Entries in War on Terror (1)


Osama Bin Laden Is Dead, But Costly War on Terror Goes On

U.S. Army Staff Sgt. Gary A. Witte, 300th Mobile Public Affairs Detachment(WASHINGTON) -- Osama bin Laden's death puts an end to a chapter that has cost the United States thousands of lives, billions of dollars and countless resources.  But it's unlikely to end the U.S. war against terrorism or reduce the resources spent on such missions, though how they are allocated will likely change.

U.S. Navy SEALs killed -- in the words of former President Bill Clinton -- "public enemy number one" in a top-secret, risky operation in Abbotabad, Pakistan Sunday night.

The mission itself was unlikely to have cost the U.S. military a substantial amount, experts say.  It was conducted by 40 SEALs in the dead of night with four helicopters and lasted about 40 minutes.  Any costs associated with the mission would come from the Department of Defense's overall operations and maintenance budget.

It's the hunt leading up to the raid that experts believe was more costly, and likely included aerial predators, unmanned surveillance aircraft, satellite imagery and other high-tech means to pin down bin Laden's location.

The costs of pursuing bin Laden over the years are virtually impossible to calculate.  His pursuit has cost the United States trillions of dollars, two wars and thousands of lives.

Domestically, the defense budget has ballooned at an average rate of nine percent per year since 2000.  Overseas, Congress has appropriated more than $1 trillion for military operations in Iraq, Afghanistan and elsewhere since the 9/11 attacks, according to the Congressional Research Service.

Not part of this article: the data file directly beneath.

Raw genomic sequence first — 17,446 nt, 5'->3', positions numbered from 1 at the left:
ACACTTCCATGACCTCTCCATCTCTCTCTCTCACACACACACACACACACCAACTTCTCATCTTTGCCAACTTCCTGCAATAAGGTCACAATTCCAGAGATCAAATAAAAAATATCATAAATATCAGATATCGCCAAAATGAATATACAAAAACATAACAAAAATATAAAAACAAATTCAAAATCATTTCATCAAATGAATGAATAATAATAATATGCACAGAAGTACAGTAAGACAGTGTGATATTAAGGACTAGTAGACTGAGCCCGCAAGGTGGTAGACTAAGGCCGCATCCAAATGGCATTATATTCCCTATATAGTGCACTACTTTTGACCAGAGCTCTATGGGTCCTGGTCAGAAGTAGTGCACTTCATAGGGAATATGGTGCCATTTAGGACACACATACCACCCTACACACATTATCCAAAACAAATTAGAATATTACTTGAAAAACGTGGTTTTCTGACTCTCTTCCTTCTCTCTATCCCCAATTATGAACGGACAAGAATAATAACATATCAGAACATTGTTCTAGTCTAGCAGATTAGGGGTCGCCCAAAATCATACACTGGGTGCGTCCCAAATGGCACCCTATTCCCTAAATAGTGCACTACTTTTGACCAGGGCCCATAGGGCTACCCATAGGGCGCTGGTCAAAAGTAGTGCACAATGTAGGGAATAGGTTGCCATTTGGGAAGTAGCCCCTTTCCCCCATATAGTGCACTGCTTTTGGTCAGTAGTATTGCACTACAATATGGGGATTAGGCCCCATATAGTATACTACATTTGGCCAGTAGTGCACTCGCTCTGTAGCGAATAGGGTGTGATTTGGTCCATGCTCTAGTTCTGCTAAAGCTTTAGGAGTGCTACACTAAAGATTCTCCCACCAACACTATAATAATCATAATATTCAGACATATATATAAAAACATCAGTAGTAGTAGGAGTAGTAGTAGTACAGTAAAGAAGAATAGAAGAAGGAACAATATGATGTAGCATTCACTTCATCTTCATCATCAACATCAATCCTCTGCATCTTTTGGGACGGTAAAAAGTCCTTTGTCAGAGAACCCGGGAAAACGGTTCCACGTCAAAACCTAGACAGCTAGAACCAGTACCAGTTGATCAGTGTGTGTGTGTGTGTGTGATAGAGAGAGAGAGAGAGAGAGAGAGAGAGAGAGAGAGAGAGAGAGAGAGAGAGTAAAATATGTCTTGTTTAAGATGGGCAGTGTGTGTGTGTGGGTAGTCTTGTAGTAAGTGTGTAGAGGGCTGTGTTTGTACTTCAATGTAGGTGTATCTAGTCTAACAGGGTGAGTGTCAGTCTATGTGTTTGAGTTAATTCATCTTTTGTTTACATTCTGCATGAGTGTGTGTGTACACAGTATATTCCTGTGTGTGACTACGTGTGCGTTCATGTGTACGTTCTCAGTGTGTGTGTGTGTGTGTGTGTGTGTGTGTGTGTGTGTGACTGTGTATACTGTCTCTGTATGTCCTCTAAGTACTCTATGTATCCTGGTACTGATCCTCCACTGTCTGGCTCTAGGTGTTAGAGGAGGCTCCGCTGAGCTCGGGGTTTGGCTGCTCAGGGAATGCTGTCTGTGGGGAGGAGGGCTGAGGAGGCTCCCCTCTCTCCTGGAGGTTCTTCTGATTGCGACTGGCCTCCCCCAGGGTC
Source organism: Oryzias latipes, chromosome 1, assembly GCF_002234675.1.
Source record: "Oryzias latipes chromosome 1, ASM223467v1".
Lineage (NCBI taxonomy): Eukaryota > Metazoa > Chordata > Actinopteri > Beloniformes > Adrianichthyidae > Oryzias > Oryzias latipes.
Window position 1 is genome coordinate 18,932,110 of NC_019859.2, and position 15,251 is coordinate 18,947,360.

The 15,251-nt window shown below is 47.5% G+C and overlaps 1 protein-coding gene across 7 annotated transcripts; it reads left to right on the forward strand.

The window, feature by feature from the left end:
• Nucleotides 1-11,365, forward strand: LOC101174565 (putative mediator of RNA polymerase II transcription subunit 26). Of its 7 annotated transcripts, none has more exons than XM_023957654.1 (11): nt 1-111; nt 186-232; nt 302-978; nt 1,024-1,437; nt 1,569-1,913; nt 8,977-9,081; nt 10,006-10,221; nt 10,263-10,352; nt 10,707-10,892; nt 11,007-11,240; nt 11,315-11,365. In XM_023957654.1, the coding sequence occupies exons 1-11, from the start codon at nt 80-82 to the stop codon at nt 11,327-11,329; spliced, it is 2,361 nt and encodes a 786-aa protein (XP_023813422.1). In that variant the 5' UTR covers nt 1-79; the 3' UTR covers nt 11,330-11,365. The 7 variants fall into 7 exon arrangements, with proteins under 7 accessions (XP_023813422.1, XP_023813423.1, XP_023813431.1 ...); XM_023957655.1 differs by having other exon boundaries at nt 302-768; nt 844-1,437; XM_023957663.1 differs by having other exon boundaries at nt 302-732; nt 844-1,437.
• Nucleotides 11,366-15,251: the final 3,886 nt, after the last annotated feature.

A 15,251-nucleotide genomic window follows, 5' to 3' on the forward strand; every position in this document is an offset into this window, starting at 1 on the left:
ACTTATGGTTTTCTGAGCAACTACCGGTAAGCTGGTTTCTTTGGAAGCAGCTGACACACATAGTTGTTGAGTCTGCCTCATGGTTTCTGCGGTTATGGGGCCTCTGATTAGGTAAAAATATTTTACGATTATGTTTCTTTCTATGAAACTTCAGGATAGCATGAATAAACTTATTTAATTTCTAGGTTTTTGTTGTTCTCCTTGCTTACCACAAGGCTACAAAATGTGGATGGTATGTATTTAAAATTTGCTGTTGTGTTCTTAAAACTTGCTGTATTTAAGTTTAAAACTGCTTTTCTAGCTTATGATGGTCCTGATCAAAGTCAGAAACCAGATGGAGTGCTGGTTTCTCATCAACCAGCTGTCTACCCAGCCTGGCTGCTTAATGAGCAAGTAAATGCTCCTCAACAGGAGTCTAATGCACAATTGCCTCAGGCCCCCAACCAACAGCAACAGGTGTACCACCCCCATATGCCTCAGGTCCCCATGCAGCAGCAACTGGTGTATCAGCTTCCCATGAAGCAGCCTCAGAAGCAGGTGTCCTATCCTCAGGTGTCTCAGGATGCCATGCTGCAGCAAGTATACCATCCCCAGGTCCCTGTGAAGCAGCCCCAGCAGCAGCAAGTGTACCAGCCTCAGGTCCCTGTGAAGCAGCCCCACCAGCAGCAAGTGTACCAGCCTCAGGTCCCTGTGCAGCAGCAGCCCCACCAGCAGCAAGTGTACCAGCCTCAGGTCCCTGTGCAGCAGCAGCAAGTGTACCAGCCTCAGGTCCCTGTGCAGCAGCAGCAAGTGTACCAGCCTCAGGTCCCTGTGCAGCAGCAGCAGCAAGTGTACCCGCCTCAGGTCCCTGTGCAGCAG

The United States spends about $100 billion per year for military aid in Afghanistan, and provides another $6 billion in economic assistance.

The United States has also upped its assistance to Pakistan despite increasingly tense relations with the country.  Since 2001, Congress has approved about $20 billion for Pakistan in direct aid and military reimbursements, an amount that lawmakers now say will require more accountability.  Bin Laden was hiding in Pakistan and the military there did not assist in the operation to kill him, U.S. officials say.

Bin Laden's death, though huge for the United States, is unlikely to ease the financial burden, observers say.

"The only way you're going to ease the burden -- you're going to make a real impact financially -- is if troops are brought back out of Afghanistan," said Kenneth Katzman, a specialist in Middle East affairs at the Congressional Research Service.  "That's where the money is....Everything else will be small potatoes."

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